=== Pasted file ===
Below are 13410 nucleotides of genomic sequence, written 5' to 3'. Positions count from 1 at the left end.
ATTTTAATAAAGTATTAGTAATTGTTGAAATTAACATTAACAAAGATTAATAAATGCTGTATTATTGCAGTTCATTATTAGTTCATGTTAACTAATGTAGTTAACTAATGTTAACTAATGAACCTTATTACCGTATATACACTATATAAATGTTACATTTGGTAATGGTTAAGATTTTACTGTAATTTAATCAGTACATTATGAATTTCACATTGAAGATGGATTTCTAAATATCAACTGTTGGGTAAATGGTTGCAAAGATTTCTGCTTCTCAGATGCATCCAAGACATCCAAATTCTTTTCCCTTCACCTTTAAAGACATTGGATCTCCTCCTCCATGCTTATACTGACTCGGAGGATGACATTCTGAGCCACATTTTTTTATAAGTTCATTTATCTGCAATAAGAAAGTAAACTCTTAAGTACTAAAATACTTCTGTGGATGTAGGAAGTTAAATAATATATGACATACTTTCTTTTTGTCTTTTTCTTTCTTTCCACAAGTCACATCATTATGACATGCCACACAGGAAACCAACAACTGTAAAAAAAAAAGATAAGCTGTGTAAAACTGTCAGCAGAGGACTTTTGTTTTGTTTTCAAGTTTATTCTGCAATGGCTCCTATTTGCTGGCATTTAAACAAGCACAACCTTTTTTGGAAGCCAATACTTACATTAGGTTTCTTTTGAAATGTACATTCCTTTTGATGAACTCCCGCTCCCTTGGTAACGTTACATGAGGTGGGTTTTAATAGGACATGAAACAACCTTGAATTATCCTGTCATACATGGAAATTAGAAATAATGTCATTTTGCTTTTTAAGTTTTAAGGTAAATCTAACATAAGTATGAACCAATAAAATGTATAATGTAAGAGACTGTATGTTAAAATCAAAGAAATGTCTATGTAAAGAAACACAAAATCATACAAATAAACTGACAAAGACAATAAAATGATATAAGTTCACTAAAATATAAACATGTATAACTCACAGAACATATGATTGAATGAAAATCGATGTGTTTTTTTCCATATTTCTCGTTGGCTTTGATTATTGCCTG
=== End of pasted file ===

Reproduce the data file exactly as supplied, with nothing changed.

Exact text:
Below are 13410 nucleotides of genomic sequence, written 5' to 3'. Positions count from 1 at the left end.
ATTTTAATAAAGTATTAGTAATTGTTGAAATTAACATTAACAAAGATTAATAAATGCTGTATTATTGCAGTTCATTATTAGTTCATGTTAACTAATGTAGTTAACTAATGTTAACTAATGAACCTTATTACCGTATATACACTATATAAATGTTACATTTGGTAATGGTTAAGATTTTACTGTAATTTAATCAGTACATTATGAATTTCACATTGAAGATGGATTTCTAAATATCAACTGTTGGGTAAATGGTTGCAAAGATTTCTGCTTCTCAGATGCATCCAAGACATCCAAATTCTTTTCCCTTCACCTTTAAAGACATTGGATCTCCTCCTCCATGCTTATACTGACTCGGAGGATGACATTCTGAGCCACATTTTTTTATAAGTTCATTTATCTGCAATAAGAAAGTAAACTCTTAAGTACTAAAATACTTCTGTGGATGTAGGAAGTTAAATAATATATGACATACTTTCTTTTTGTCTTTTTCTTTCTTTCCACAAGTCACATCATTATGACATGCCACACAGGAAACCAACAACTGTAAAAAAAAAAGATAAGCTGTGTAAAACTGTCAGCAGAGGACTTTTGTTTTGTTTTCAAGTTTATTCTGCAATGGCTCCTATTTGCTGGCATTTAAACAAGCACAACCTTTTTTGGAAGCCAATACTTACATTAGGTTTCTTTTGAAATGTACATTCCTTTTGATGAACTCCCGCTCCCTTGGTAACGTTACATGAGGTGGGTTTTAATAGGACATGAAACAACCTTGAATTATCCTGTCATACATGGAAATTAGAAATAATGTCATTTTGCTTTTTAAGTTTTAAGGTAAATCTAACATAAGTATGAACCAATAAAATGTATAATGTAAGAGACTGTATGTTAAAATCAAAGAAATGTCTATGTAAAGAAACACAAAATCATACAAATAAACTGACAAAGACAATAAAATGATATAAGTTCACTAAAATATAAACATGTATAACTCACAGAACATATGATTGAATGAAAATCGATGTGTTTTTTTCCATATTTCTCGTTGGCTTTGATTATTGCCTG